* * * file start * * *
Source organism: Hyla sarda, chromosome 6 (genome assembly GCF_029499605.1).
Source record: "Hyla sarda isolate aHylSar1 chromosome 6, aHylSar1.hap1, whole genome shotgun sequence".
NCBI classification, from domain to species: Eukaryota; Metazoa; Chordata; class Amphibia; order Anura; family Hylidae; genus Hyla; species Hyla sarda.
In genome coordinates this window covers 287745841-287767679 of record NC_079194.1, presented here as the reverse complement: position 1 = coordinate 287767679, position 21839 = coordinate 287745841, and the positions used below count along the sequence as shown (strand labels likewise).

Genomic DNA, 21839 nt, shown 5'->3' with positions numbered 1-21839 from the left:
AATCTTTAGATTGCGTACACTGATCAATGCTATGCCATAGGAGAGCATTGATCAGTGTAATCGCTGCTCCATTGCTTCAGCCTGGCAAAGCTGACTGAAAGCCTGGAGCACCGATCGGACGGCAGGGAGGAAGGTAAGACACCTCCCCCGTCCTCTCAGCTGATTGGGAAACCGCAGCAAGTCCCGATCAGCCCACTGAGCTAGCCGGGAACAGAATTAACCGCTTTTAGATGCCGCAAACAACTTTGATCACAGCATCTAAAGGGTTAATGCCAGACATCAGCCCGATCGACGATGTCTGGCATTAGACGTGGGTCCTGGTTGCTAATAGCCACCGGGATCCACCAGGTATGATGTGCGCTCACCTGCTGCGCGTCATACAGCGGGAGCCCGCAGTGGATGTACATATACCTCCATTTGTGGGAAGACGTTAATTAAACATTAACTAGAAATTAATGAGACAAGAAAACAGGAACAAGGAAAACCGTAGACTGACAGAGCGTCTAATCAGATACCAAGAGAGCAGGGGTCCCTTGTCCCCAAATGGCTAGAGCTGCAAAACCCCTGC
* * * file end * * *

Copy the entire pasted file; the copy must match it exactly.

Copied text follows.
Source organism: Hyla sarda, chromosome 6 (genome assembly GCF_029499605.1).
Source record: "Hyla sarda isolate aHylSar1 chromosome 6, aHylSar1.hap1, whole genome shotgun sequence".
NCBI classification, from domain to species: Eukaryota; Metazoa; Chordata; class Amphibia; order Anura; family Hylidae; genus Hyla; species Hyla sarda.
In genome coordinates this window covers 287745841-287767679 of record NC_079194.1, presented here as the reverse complement: position 1 = coordinate 287767679, position 21839 = coordinate 287745841, and the positions used below count along the sequence as shown (strand labels likewise).

Genomic DNA, 21839 nt, shown 5'->3' with positions numbered 1-21839 from the left:
AATCTTTAGATTGCGTACACTGATCAATGCTATGCCATAGGAGAGCATTGATCAGTGTAATCGCTGCTCCATTGCTTCAGCCTGGCAAAGCTGACTGAAAGCCTGGAGCACCGATCGGACGGCAGGGAGGAAGGTAAGACACCTCCCCCGTCCTCTCAGCTGATTGGGAAACCGCAGCAAGTCCCGATCAGCCCACTGAGCTAGCCGGGAACAGAATTAACCGCTTTTAGATGCCGCAAACAACTTTGATCACAGCATCTAAAGGGTTAATGCCAGACATCAGCCCGATCGACGATGTCTGGCATTAGACGTGGGTCCTGGTTGCTAATAGCCACCGGGATCCACCAGGTATGATGTGCGCTCACCTGCTGCGCGTCATACAGCGGGAGCCCGCAGTGGATGTACATATACCTCCATTTGTGGGAAGACGTTAATTAAACATTAACTAGAAATTAATGAGACAAGAAAACAGGAACAAGGAAAACCGTAGACTGACAGAGCGTCTAATCAGATACCAAGAGAGCAGGGGTCCCTTGTCCCCAAATGGCTAGAGCTGCAAAACCCCTGC